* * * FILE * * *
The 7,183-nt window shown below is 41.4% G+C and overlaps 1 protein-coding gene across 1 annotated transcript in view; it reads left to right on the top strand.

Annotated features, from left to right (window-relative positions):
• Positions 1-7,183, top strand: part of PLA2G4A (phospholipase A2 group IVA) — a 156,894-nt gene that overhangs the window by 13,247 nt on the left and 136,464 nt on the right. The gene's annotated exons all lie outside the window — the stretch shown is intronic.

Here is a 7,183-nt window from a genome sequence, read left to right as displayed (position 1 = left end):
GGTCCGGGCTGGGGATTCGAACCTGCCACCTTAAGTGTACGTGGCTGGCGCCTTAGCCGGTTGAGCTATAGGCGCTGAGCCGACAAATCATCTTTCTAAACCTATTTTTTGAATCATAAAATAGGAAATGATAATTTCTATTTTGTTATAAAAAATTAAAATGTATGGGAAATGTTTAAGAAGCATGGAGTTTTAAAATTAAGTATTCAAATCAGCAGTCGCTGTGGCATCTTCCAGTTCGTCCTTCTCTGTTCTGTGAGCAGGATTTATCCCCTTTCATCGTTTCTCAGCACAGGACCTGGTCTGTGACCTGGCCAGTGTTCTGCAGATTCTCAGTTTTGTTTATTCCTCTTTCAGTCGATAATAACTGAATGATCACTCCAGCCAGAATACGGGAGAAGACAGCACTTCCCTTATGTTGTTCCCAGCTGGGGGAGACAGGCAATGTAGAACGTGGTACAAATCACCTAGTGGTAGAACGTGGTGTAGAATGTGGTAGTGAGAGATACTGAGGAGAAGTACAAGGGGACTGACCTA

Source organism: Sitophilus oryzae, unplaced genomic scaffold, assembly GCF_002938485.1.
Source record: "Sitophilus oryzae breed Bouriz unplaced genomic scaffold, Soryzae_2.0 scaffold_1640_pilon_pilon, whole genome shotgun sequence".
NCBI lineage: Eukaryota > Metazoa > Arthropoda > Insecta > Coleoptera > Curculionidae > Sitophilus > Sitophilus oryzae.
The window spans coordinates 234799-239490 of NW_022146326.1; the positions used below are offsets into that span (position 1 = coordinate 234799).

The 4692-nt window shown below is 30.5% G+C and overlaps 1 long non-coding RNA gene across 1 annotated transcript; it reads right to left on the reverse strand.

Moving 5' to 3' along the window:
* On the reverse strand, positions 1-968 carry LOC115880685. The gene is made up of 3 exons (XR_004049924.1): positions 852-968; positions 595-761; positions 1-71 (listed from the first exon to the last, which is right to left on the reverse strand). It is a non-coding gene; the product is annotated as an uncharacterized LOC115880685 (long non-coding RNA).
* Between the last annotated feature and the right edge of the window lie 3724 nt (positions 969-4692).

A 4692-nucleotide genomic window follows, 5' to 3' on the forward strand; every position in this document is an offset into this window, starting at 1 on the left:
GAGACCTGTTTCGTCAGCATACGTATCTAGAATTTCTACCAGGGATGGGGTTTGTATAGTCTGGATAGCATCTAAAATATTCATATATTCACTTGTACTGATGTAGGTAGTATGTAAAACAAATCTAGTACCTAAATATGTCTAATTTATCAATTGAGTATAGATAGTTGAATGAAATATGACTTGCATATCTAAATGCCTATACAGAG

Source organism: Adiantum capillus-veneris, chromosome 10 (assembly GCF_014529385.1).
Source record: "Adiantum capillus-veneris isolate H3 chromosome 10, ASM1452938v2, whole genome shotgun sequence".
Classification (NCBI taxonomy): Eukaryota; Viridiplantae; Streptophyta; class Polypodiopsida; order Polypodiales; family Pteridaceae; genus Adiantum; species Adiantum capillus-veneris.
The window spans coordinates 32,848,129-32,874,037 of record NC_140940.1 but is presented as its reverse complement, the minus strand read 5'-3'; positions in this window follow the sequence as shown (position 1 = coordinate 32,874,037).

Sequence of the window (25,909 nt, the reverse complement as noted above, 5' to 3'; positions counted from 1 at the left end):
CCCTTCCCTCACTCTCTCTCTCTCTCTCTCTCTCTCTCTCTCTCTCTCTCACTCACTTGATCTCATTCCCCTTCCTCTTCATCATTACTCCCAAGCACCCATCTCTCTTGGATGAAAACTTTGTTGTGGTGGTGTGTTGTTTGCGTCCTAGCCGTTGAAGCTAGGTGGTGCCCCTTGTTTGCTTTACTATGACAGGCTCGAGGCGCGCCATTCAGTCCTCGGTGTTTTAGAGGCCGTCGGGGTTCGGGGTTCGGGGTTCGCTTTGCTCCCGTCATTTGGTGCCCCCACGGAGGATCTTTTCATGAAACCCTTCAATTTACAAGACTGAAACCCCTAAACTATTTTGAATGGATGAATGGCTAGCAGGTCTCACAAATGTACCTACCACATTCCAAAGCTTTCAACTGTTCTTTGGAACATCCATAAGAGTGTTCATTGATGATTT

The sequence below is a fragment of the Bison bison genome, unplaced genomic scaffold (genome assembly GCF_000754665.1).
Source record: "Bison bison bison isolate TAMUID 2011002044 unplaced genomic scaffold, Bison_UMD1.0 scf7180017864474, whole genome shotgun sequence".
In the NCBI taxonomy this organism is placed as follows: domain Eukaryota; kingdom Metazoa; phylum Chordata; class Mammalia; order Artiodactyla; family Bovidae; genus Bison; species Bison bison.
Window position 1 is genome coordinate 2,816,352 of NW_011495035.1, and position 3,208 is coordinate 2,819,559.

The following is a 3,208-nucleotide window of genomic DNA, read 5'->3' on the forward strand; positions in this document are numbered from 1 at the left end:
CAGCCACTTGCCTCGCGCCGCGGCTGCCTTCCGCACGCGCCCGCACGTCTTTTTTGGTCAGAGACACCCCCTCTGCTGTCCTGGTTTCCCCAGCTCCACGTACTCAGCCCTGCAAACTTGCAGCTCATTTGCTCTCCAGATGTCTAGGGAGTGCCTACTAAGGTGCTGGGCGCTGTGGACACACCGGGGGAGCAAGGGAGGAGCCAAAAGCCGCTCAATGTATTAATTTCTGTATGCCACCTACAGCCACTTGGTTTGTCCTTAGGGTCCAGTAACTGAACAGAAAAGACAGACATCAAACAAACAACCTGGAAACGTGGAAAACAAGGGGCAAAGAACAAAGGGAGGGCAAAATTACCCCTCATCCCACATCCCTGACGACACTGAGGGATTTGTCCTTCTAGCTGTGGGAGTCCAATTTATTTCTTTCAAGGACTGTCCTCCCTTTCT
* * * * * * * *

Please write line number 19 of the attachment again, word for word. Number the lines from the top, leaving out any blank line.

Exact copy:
The window spans coordinates 32,848,129-32,874,037 of record NC_140940.1 but is presented as its reverse complement, the minus strand read 5'-3'; positions in this window follow the sequence as shown (position 1 = coordinate 32,874,037).